Diet & Nutrition for Dancers

A pair of dancers doing the tango in a ballroom.
A pair of dancers doing the tango in a ballroom. (Image: muratsenel/iStock/Getty Images)

Moving, jumping and spinning requires energy. Following a healthy diet gives dancers the energy they need to effectively perform these moves. When your body has a ready supply of nutrients, vitamins and minerals, it can perform at its peak and will have the energy it needs to repair itself.


Dancers require a greater number of daily calories than a more sedentary person, due to all of the working out that they must do. Rough estimates are that female dancers need 45 to 50 calories per kilogram of body weight and male dancers need 50 to 55 calories per kilogram of body weight. If your body doesn't have enough calories, you won't have the energy you need to dance even if all the vitamins and nutrients are in balance.


Carbohydrates are your body's energy source, and as a dancer your diet should be made up of 50 to 60 percent carbohydrates, according to the International Association for Dance Medicine and Science. During periods of heavy training or strenuous performances you can increase carbohydrate intake to 65 percent. Avoid simple carbohydrates like sugar and include complex carbohydrate sources like cereal, pasta, breads and potatoes. One to three hours before working out or performing, dancers should have a meal that primarily consists of complex carbohydrates. During long rehearsals, dancers should take a break and consume a sports drink that will provide a proper balance of carbohydrates. Carbohydrates should also be consumed after a workout to replace the carbohydrates that have been used up.


Your body uses protein to repair muscle tissue and build new tissue, and it helps strengthen dancing muscles so they can perform complicated dance moves. Protein should make up 12 to 15 percent of a dancer's diet. Get protein from lean meats, poultry, and beans and other legumes.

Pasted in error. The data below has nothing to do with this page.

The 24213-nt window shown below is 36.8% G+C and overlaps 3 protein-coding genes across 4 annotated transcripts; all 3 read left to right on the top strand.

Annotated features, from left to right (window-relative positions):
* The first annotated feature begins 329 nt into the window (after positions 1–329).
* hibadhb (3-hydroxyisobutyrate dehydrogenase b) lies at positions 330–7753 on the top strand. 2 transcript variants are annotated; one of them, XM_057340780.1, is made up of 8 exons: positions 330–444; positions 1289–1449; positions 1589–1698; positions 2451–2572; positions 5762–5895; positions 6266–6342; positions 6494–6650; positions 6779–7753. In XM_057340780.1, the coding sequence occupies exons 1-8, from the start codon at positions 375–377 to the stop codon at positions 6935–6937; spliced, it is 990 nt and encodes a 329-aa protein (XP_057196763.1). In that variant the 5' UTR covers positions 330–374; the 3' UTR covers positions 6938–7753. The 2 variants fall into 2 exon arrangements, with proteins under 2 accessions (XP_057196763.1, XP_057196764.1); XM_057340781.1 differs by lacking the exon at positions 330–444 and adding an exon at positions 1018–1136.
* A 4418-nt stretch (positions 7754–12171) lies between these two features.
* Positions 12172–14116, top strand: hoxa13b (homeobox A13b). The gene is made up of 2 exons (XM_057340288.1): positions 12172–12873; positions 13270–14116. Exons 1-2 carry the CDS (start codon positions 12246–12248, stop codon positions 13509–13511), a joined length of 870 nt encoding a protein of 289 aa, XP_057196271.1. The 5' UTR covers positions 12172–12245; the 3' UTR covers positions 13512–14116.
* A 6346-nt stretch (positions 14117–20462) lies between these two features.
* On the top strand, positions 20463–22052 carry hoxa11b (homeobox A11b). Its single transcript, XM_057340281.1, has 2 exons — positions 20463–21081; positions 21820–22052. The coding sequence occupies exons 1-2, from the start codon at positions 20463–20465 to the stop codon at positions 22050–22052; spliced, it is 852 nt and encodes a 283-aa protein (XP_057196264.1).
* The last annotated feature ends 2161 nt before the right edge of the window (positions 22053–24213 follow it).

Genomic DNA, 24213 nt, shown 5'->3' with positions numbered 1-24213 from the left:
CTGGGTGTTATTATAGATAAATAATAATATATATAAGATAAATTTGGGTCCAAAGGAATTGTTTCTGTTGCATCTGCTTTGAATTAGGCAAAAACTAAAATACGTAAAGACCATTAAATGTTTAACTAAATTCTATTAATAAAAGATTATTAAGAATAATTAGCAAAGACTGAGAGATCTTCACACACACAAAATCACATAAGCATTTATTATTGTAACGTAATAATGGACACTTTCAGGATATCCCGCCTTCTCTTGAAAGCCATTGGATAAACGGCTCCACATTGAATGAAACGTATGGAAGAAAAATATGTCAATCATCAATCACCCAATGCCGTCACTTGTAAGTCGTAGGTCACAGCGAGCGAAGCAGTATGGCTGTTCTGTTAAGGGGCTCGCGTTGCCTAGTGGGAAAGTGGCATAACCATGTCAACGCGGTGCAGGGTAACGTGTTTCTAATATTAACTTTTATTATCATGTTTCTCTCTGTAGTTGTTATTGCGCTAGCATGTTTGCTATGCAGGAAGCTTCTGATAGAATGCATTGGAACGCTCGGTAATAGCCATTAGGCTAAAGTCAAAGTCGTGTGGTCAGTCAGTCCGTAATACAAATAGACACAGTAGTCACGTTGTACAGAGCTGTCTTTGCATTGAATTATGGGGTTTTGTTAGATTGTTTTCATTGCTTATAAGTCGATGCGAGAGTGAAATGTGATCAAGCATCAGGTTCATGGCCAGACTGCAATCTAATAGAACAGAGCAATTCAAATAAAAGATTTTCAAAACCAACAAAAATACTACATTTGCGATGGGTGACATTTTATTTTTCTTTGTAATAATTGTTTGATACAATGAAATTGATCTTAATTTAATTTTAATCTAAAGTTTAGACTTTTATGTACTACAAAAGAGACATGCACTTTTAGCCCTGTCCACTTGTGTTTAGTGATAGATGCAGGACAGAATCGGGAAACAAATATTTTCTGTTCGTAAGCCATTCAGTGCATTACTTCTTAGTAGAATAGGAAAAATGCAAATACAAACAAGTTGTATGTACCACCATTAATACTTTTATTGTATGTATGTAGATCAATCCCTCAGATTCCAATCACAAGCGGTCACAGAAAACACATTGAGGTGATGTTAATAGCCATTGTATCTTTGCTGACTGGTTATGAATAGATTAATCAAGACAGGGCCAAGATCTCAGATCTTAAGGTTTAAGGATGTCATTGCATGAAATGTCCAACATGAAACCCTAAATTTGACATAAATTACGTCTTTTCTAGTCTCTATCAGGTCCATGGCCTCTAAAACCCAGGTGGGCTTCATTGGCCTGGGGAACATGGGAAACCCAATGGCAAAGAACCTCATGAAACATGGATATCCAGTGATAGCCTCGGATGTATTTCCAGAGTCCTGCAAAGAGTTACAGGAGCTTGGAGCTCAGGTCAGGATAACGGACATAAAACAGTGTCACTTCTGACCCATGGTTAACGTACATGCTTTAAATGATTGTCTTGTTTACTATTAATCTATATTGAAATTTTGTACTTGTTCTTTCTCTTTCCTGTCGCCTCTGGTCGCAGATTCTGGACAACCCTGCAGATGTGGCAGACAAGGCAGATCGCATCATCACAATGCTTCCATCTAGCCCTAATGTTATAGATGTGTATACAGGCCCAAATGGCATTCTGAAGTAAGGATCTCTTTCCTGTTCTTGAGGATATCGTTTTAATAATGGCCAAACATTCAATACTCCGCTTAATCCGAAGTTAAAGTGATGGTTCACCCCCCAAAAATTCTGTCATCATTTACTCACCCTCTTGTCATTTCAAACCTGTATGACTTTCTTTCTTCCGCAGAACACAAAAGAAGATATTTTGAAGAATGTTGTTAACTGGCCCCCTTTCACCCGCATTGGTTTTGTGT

Fat is necessary to help your organs function properly, help your body absorb vitamins and act as a secondary energy source. Fats should make up 20 to 30 percent of a dancer's diet. Consume unsaturated fats rather than saturated. Avocados, nuts and seafood -- such as salmon or mackerel -- provide the healthy fats you want in your diet, notes

Vitamins and Minerals

Vitamins and minerals help your body function properly and help you use the energy from carbohydrates. Dancers should eat five servings of fruits and vegetables a day to provide a variety of the vitamins and minerals a body needs. Vitamins A, C and E are particularly useful in helping a dancer recover from a workout. For those vitamins and minerals that you might not get enough of in your regular diet, take a multivitamin daily.


Though it doesn't have vitamins, minerals, carbohydrates or anything else, water is necessary for a dancer. Water helps regulate body temperature, maintain circulation, keep salts and electrolytes in balance and remove wastes. During times of physical activity you will lose a lot of water through perspiration so consuming water on a regular basis is beneficial, according to "Lifetime Fitness for Lifetime Activities" by Virginia Politino and Mickie R. McCormick.

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